Discovering possibilities, opportunities and potential takes the same skills as uncovering ignorance, incompetence and evasion. It’s all in how you ask the question.
Executives, lawyers, salespeople and anyone that’s ever been in a relationship can benefit from a deeper understanding of questions. The topic is so important that in 2014, John C. Maxwell dedicated an entire book to the connection between good leadership and asking good questions.
Here are 6 commonsense ways to ask better questions.
- Be specific: Clear questions generate clear answers. Specificity doesn’t mean that you need to structure your questions narrowly, but state them clearly. Remember, the information you request also defines the information you won’t receive. This is especially true in evaluating strategic progress with rich activity levels. If you don’t know the information you need, it’s unlikely you’ll receive it.
- Listen: A question is only as good as your ability to understand the answer. Life is full of nuances, so an answer may contain information or shadings you may not appreciate while you are hearing the response. Be thoughtful and give yourself time to consider the answer and its implications.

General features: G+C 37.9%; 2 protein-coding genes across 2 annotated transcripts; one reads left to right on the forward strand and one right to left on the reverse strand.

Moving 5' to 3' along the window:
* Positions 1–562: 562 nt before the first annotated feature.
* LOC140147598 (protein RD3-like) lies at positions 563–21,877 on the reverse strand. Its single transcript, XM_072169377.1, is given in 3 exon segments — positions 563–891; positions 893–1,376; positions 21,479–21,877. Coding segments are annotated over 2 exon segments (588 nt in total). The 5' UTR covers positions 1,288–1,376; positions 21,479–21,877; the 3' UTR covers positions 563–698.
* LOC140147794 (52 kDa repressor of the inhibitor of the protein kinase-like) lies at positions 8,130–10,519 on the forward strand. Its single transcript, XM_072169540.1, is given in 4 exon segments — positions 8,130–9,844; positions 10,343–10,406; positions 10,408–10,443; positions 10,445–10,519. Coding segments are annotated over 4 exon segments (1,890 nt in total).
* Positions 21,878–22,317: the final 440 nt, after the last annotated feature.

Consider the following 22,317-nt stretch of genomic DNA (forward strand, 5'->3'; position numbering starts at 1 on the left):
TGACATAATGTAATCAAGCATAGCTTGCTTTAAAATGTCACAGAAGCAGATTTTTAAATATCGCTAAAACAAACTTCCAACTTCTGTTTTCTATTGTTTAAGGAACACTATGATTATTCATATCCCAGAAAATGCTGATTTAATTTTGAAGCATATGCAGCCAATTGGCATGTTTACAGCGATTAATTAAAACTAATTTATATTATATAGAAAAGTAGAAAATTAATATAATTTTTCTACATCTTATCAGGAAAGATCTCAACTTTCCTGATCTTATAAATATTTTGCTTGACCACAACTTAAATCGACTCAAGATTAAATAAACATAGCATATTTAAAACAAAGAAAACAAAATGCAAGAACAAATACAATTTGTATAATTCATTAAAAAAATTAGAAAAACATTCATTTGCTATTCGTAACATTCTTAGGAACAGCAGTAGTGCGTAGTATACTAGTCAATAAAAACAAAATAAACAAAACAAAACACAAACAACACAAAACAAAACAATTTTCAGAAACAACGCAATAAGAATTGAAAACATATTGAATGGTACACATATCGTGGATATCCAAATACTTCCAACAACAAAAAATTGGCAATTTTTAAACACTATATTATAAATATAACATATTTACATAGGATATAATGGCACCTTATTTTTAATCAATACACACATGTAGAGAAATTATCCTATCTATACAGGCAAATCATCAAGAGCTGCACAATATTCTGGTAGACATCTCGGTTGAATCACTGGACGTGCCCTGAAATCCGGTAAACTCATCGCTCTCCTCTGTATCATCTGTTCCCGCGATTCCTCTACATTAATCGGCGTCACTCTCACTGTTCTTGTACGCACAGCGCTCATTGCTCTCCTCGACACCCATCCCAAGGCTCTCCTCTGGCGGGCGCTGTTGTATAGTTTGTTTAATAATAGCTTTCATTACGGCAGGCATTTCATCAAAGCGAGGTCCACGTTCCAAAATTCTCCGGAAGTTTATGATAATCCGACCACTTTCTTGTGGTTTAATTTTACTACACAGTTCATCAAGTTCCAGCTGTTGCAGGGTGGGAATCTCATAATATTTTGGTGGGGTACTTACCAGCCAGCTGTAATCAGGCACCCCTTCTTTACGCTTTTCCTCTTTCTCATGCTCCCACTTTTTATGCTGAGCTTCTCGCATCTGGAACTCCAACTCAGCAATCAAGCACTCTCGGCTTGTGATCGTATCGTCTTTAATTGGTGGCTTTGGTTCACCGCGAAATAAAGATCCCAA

- Don’t play ahead: Avoid thinking about your next question while someone is answering your last question. Show respect and care by being in the moment.
- Avoid judgmental responses: Great questions facilitate great conversations. The point of the conversation is to learn, build trust and develop a platform for future interactions. Providing judgmental feedback is a sure way to shutdown the entire process.
- Follow up: Having taken the time to consider the answer purposefully follow-up with clarifying questions.
- Open up: It’s a two-way street, others are likely to mimic the degree to which you let your guard down, share openly and be yourself.